At the December 1 World AIDS Day observance at the National AIDS Memorial Grove in San Francisco's Golden Gate Park, Wiener noted how he was the subject of threats back in 2017 when he and gay former Assemblymember and current San Diego Mayor Todd Gloria (D) co-authored HIV decriminalization legislation.

SB 239 was signed by former governor Jerry Brown. It went into effect in 2018 and modernized the state's HIV criminalization laws adopted during the height of the AIDS epidemic in the 1980s. Before SB 239, HIV-positive people could be prosecuted for engaging in unprotected sexual intercourse with the specific intent to transmit HIV even if no actual transmission of the virus occurred. If convicted, they could be sentenced to up to eight years in prison.

The new law requires proof that transmission of HIV did occur in order for a person to be prosecuted for intentionally transmitting the virus to a sex partner.

Other lawmakers also targeted

Several other legislators in California have faced threats, as well. Former state Senator Dr. Richard Pan (D-Sacramento) received numerous threats for his LGBTQ-inclusive and pro-public health legislation, and Wicks received threats and harassing messages, in addition to being subjected to a trucker convoy that drove around her neighborhood, because of her work to protect access to abortion and reproductive rights.

Around the United States, political rhetoric has become angrier and more threatening, particularly by right-wing groups and individuals who seek to use intimidation to press their agenda, observers have noted.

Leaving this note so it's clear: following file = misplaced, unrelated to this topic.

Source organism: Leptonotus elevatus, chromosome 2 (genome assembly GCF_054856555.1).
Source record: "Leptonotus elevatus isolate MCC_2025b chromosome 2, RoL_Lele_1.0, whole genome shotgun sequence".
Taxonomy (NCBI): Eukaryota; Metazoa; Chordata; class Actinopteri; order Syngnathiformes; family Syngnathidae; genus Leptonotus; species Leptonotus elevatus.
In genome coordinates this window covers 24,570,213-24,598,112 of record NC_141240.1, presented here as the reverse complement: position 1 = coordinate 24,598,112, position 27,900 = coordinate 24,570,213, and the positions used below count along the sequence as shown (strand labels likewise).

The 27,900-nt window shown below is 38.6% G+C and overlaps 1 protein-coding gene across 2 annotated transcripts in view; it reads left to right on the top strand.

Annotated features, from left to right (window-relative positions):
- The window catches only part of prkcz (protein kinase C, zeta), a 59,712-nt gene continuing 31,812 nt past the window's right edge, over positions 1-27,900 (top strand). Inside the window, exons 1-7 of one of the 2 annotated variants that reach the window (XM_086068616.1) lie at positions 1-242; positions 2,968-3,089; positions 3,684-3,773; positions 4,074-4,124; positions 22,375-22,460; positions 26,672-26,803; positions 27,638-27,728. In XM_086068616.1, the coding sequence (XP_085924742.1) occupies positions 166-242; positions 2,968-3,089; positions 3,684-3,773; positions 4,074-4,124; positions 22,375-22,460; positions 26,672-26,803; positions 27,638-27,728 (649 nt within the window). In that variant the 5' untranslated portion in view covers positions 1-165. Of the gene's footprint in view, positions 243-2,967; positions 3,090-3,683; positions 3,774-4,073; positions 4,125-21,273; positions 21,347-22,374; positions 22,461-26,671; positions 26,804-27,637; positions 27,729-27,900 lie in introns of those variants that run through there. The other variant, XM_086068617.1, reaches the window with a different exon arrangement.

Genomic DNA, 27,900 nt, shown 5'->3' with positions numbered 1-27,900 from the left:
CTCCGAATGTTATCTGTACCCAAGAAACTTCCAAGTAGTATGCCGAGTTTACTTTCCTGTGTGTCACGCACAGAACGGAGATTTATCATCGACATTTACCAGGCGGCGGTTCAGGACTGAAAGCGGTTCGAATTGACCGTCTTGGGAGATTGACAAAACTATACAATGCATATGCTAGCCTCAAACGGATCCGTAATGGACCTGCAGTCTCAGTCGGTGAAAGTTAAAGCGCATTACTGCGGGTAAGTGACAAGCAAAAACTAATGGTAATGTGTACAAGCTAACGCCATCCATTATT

"As public servants, there is a lot we sacrifice to serve, this includes spending time with family and our privacy," Bonta stated in a news release. "However, the one thing we should never be willing or expected to give up is our sense of safety. Unfortunately, we have seen an increase in threats against public officials, especially women, and harassment against legislative staff who are serving the constituents who elected us to office."

Wicks called the proposed bill "important."

"Our number one job as legislators is to protect the people we serve, and that duty includes our families, our staff, and ourselves," Wicks stated. "As radicalized extremists' harassment and intimidation tactics continue to grow, so must our ability to maintain a sense of security. I applaud Assemblymember Bonta for bringing forth this important bill, one that will bring California up to speed with what is allowed on the federal level."

Tony Hoang, executive director of Equality California, the statewide LGBTQ rights organization, said this week's threat against Wiener has consequences.

"The bomb threat against Senator Wiener is another clear indication that the hateful rhetoric and lies from far-right, anti-LGBTQ+ politicians and pundits have dangerous consequences," Hoang stated. "They aren't playing political games. This is not an issue with two sides. They're inciting violence against Senator Wiener and the LGBTQ+ community, and their actions and words should be treated as such.

"Silence is not an option," Hoang continued. "Responsible leaders, regardless of political affiliation or ideology, must reject and condemn these hateful lies about Senator Wiener and LGBTQ+ people. To do any less is to be complicit in the violence they incite."

The proposed legislation will be taken up when the Assembly convenes in January.

LGBTQ Agenda is an online column that appears weekly. Got a tip on queer news? Contact Eric Burkett at [email protected]